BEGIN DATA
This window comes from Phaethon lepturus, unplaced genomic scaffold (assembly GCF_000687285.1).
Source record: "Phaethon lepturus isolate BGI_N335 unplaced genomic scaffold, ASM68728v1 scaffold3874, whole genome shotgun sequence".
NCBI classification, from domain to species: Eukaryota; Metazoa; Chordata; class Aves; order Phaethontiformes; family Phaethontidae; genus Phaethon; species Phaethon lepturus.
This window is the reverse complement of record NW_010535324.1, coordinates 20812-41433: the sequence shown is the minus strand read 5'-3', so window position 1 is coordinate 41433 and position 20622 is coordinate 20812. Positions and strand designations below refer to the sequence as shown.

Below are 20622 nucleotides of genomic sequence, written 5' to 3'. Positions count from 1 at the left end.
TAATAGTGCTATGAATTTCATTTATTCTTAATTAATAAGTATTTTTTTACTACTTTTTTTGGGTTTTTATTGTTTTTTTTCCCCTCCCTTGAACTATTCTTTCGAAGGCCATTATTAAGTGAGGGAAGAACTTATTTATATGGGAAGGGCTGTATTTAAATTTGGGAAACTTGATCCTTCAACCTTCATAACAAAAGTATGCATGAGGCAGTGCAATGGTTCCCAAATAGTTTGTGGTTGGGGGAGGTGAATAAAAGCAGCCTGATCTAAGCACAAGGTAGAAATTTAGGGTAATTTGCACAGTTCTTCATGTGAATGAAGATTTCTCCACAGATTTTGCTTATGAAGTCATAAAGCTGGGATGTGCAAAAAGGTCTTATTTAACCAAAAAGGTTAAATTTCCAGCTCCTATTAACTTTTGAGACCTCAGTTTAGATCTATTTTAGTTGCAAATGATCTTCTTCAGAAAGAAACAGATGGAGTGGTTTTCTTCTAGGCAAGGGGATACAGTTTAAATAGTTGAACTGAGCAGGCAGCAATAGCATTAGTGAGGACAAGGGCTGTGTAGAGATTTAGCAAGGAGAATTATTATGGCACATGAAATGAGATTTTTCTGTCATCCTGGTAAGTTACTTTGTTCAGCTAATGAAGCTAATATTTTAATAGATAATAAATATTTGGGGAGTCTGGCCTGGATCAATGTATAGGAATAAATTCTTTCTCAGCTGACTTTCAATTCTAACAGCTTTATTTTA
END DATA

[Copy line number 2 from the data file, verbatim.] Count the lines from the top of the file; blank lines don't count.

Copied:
Source record: "Phaethon lepturus isolate BGI_N335 unplaced genomic scaffold, ASM68728v1 scaffold3874, whole genome shotgun sequence".